Because travel time and travel costs make it that much harder to get treatment, choose local programs wherever possible. Only opt for a rehab facility a long way from home if they are the only option for dealing with a complex set of health problems or a compound addiction that few others will treat.
Understand the Payment Options
If you need to go through detox and rehab, the first priority is getting treatment. These medical facilities work with a wide range of insurance companies, and they may offer financing. Don’t let the fear of the cost prevent you from getting treatment. Once you identify the best treatment facilities given your situation, talk to them about treatment options. They may be able to offer discounts or connect you with charities to help pay for treatment. Or they may recommend a combination of outpatient treatment and weekend in-patient treatment to get you the treatment you need. You might learn that intensive outpatient programs may be sufficient, and these programs meet your needs while you continue living at home.
Begin Planning for the Rest of Your Life
After-care refers to care you receive after initial treatment. For someone going through surgery to treat a major injury, aftercare would take the form of pain management and physical therapy. For someone who has gone through detox and rehab, after-care includes counseling for the individual and their family. It can also include membership in a 12-step program or support group.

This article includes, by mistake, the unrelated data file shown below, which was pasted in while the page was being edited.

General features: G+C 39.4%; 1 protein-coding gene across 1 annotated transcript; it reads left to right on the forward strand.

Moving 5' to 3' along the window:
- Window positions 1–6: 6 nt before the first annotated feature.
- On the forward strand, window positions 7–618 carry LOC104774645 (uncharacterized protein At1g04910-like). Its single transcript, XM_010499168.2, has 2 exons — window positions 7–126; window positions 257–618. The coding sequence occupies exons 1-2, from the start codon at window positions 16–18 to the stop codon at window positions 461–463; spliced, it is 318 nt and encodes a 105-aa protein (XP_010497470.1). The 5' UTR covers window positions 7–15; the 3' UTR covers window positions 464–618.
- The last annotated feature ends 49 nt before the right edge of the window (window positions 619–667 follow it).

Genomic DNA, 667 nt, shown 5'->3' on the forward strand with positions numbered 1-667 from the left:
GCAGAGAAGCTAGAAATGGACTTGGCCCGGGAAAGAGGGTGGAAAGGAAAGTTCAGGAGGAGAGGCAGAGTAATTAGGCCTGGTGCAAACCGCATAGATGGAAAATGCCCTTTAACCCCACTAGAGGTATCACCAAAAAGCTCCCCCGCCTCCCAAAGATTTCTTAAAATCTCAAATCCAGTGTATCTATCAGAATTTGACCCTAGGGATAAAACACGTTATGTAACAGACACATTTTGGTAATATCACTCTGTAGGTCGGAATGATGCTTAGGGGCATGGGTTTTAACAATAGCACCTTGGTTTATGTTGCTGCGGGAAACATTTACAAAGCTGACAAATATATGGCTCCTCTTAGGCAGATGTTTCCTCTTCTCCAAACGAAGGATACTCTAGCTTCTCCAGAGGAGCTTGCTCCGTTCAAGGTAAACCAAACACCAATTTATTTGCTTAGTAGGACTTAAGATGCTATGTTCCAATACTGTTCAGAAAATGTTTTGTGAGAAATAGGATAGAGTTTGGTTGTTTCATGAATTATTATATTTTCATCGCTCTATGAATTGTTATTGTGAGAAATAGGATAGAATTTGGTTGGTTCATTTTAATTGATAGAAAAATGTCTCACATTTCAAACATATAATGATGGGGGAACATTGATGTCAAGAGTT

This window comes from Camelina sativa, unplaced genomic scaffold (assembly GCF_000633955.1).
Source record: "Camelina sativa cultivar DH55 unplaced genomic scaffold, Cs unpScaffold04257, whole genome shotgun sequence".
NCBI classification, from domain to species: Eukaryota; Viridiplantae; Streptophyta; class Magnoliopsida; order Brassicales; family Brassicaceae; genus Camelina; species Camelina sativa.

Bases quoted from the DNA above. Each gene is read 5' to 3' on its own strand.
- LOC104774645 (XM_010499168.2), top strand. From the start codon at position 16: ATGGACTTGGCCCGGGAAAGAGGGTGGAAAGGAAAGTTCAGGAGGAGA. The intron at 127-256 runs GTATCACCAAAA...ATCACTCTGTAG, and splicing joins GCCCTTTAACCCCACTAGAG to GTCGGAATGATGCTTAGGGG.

Planning for after-care has several benefits. First, it reduces the odds of a relapse. Second, it keeps someone on the right track, reducing the odds they replace one addiction with another. Third, it gets them back into treatment quickly when they relapse. A relapse doesn’t mean someone has failed in their recovery any more than pigging out at a party means you’ve ruined your diet. The person has fallen for the temptation, but you’re probably correcting a problem that they’ve been dealing with for years.
For example, roughly a fifth of alcoholism patients are alcohol free for an entire year. The first year is the hardest. If they remain sober for two years, forty percent remain alcohol free. Think of rehab as a first step in the rest of their life, recognizing that people may make mistakes. Treating relapse as part of the recovery process and returning to rehab to address it can strengthen their dedication to sobriety. However, treating their first relapse as proof it didn’t work will solidify their identity as an addict and make it harder to treat them in the future. Get them help. Analyze what went wrong. Take corrective action. And start the clock over. Once they’re clean again, resume after-care. And as more time passes, the mental patterns associated with addiction should be corrected. Once they’re five years sober, they’re very unlikely to return to drugs and alcohol.
This is one reason why you should prefer to work with a local rehab facility over one on the other side of the country. If your loved one relapses, you can get them help almost immediately, and you can resume counseling with a familiar face just as quickly.